The Black Eye Club, Bread & Roses Theatre

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Zoe’s back at her commuter belt town’s refuge after her husband beat her up again. This time it’s because Palace lost. Last time, it was because she was nagging to much. She jokes about what will bring her here the next time with her new friend Dave, an anxious gay man who escaped through his bathroom window after his partner beat the shit out of him again. Dave’s not allowed in the refuge, but Zoe felt bad and snuck him in.

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Tryst, Tabard Theatre

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George Joseph Smith was a petty thief and con man who preyed on the most vulnerable women he could find. He would win their love, persuade them to elope, then strand them on their honeymoon after cleaning out their bank account. In exchange, these women who were lonely and insecure, would have a wedding night of bliss. He thought this was more than fair.

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Maiden Speech, TheatreN16

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In world of Harvey Weinsteins, Bill Cosbys, MRAs and other own-brand misogynists in and out of the arts, A mini-festival of feminist theatre should be a soothing balm to the wounds wrought by male privilege. It is, in part. Though it’s great that feminist work is getting much-needed exposure, Maiden Speech varies in quality and lacks true intersectionality.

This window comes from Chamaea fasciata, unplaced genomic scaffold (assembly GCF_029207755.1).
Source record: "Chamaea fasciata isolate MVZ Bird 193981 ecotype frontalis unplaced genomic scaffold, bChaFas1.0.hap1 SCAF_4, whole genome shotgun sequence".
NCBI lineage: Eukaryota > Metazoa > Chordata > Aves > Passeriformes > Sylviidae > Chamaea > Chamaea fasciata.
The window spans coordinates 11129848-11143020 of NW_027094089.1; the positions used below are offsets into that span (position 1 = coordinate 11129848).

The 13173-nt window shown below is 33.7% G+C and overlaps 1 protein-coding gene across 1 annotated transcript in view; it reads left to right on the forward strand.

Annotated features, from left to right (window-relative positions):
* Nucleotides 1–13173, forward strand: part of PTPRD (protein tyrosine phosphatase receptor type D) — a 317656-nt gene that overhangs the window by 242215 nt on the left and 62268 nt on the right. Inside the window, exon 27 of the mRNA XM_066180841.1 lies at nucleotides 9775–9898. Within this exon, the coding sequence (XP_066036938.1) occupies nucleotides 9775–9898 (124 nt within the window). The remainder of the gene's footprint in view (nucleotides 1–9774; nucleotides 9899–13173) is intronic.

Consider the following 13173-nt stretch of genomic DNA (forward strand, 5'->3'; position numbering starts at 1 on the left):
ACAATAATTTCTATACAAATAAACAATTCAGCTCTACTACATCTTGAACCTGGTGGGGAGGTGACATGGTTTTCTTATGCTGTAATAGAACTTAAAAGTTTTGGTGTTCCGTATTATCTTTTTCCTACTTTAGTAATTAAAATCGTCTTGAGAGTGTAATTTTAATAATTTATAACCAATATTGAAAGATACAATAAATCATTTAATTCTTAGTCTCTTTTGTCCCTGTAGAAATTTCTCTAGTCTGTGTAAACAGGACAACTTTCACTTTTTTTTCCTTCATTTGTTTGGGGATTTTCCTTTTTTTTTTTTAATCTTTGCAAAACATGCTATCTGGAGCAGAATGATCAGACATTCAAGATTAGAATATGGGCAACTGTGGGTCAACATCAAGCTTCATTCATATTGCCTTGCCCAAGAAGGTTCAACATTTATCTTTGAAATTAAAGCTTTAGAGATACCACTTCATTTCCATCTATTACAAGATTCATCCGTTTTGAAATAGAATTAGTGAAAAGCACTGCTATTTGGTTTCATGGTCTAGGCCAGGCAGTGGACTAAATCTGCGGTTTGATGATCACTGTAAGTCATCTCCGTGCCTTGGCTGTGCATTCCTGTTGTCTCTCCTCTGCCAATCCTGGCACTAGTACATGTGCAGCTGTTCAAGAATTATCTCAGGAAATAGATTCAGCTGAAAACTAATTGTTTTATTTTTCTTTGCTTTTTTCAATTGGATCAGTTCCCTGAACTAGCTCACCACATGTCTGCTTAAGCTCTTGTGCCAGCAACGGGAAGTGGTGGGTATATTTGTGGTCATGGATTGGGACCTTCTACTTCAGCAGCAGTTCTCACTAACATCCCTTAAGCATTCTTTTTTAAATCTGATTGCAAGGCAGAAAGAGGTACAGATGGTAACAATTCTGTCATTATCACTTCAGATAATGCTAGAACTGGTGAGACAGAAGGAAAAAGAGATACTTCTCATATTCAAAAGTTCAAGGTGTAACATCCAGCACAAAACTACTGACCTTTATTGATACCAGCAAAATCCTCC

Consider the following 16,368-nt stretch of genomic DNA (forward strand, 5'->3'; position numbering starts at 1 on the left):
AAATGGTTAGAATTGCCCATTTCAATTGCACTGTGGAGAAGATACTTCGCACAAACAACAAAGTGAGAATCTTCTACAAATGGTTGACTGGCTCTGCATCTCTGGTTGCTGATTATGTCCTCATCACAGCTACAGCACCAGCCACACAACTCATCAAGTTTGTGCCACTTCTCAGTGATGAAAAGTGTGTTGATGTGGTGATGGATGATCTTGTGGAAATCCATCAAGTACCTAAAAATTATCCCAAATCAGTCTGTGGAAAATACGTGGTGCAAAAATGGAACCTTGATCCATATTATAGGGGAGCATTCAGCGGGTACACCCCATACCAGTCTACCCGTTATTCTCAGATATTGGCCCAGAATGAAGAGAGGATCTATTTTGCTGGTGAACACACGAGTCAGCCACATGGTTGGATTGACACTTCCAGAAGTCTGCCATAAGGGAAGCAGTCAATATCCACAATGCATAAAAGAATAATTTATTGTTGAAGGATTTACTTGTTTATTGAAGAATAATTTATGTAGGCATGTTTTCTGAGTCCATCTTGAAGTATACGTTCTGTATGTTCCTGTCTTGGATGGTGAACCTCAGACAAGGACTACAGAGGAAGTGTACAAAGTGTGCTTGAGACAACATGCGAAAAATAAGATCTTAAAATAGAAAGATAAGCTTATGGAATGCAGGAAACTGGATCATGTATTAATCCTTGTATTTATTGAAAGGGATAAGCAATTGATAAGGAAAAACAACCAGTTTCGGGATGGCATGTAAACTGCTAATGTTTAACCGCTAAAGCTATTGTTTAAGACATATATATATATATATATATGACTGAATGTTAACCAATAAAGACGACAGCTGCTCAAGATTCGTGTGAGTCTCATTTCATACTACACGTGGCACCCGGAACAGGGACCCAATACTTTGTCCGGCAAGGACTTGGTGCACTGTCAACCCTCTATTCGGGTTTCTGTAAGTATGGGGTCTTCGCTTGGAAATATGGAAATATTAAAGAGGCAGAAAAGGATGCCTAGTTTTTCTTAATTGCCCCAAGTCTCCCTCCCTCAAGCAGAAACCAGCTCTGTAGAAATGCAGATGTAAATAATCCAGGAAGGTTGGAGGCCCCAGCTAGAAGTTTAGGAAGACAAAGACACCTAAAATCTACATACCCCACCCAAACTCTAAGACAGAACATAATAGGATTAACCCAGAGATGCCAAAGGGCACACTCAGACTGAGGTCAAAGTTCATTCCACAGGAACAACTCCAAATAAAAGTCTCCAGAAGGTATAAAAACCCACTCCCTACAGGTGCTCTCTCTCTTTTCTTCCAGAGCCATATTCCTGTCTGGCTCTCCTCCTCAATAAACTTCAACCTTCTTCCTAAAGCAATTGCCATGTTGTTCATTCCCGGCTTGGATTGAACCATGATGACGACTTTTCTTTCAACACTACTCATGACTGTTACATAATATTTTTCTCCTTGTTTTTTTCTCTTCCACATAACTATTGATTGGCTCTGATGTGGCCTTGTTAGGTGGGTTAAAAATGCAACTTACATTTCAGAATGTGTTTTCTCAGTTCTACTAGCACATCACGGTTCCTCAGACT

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I Know You of Old, Hope Theatre

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Hero’s coffin lies in a candlelit chapel of rest, draped in lace, overlooked by a portrait of the virgin Mary. Her cousin Beatrice and her lover Claudio quietly mourn the young woman, but their friend Benedick disrupts their grief. The characters are from Much Ado About Nothing of course, but this is not Much Ado About Nothing. David Fairs rips apart Shakespeare’s script to create a totally new story with Shakespeare’s verse and characters, I Know You of Old.

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The Magic Flute, King’s Head Theatre

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by guest critic Alistair Wilkinson

The King’s Head Theatre has been turned into a South American jungle, and we are invited to go along with the intrigued explorer Tamino, as he embarks on his journey to discover a world full of magical beings. In this world, and actually this performance too, nothing is what is expected.

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Dark Vanilla Jungle, Theatre N16

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Andrea isn’t very well. In solitary confinement at some sort of secure facility, she has no one to talk to other than those who briefly visit and those who live in her head. It’s likely the audience is the latter, as her monologue reveals the story of a young woman unstoppably desperate to love and be loved. This desperate runs so deep that she conjures a past relationship with a vegetative amputee she encounters in passing at a hospital, and goes on to do Very Bad Things that land her in this facility.

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